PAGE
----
There are many factors to consider when designing lighting for an architectural space. One of the most important factors is ease of seeing. Ease of seeing varies greatly, but generally speaking older people need more light to see the same details than younger people can see with less light. Eyes over 40 years old are older eyes for this this discussion. People who wear eyeglasses are also susceptible to having issues as well. Age effects vision in a number of ways including depth perception, peripheral vision, glare, and visual acuity.
The photo at the left shows a room that has a lot of daylight as well as artificial light from many sources. It is a comfortable, inviting space with a relaxing color pallet. The lighting in this large room is one of the most important factors in how the room feels and how easy it is to navigate through the space. Furthermore there is adequate light for the tasks that are performed there. This room is comfortable for both young and old eyes. There is no glare, there is plenty of light and the walls are well defined. The lighting designer provided many layers of light without overpowering the space. A great balance.
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It is crucial for a lighting designer to know how humans react to different colors of light and to the contrast between light and dark. This knowledge combined with knowing what tasks are performed enable the designer to effectively illuminate an interior space.
The eye functions almost like a camera sending images to the brain. Cones in the eye provide color vision in bright environments and rods in the eye provide shades of gray in dark environments. Brightness defines luminance which is the intensity of light entering the eye. Light meters measure this as lumens. The variations in the brightness of objects is defined as contrast. Colors in the middle of the visible spectrum appear brighter than colors at outside edges of the spectrum.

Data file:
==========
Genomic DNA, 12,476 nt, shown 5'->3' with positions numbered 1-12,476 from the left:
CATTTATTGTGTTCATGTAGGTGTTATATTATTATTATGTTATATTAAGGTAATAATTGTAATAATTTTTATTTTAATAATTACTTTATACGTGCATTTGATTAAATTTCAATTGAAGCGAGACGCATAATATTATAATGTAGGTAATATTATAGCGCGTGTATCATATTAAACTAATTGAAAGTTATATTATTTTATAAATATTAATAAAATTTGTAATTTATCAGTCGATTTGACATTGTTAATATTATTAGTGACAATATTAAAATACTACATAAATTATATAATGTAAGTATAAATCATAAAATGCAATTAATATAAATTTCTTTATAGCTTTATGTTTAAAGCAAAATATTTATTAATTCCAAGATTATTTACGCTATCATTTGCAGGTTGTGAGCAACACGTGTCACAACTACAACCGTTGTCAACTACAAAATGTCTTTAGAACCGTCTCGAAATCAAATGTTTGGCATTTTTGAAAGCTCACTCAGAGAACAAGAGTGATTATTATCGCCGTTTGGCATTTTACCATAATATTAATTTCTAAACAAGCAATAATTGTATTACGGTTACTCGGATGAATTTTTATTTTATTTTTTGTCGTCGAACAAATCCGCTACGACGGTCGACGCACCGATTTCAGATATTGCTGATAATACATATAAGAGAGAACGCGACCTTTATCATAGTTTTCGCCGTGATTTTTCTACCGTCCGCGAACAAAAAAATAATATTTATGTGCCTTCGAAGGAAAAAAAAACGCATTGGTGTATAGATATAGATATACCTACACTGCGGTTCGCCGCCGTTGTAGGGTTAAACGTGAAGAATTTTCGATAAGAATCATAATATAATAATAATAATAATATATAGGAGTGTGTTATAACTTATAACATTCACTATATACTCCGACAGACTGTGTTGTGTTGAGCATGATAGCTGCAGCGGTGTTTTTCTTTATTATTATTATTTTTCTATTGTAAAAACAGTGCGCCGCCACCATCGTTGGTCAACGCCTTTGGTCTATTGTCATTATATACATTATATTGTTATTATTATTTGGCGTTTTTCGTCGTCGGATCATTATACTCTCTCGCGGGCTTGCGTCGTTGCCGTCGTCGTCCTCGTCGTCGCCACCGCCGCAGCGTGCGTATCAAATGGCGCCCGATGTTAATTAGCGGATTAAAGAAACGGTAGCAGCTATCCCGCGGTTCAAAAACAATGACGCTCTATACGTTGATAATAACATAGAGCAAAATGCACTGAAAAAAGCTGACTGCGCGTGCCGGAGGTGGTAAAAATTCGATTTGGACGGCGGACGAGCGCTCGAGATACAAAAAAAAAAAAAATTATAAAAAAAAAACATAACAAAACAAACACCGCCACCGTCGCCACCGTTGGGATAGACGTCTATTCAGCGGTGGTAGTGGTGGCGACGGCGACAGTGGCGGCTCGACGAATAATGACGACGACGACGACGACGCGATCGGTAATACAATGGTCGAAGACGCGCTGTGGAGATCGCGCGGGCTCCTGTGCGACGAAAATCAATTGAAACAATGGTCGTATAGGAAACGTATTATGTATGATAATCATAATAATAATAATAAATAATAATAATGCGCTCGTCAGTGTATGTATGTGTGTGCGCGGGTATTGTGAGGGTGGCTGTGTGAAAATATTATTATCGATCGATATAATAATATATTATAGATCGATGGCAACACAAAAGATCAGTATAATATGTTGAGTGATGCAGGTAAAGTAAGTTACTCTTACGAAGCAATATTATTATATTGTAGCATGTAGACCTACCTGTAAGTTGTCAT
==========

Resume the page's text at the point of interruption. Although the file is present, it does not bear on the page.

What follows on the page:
People react differently to different colors and have likes and dislikes for colors. Light and color influence our mood and feeling and affect our biorhythm and circadian rhythm. Red light is psychologically stimulating and can even raise blood pressure and heart rates. Red objects appear closer that they actually are. Blue is the opposite of red. It has a calming effect and appears further away that it is. Green is the most restful color for human vision.
In addition to color the amount of contrast determines how one perceives an architectural space. Environments that are complex, asymmetrical, unfamiliar or unorganized cause a sensory overload. In such situations complex tasks are avoided because people are distracted, annoyed or frustrated. Therefore attention to color, contrast and the activities that occur will enable a lighting designer to match the lighting to the tasks and create an inviting space.
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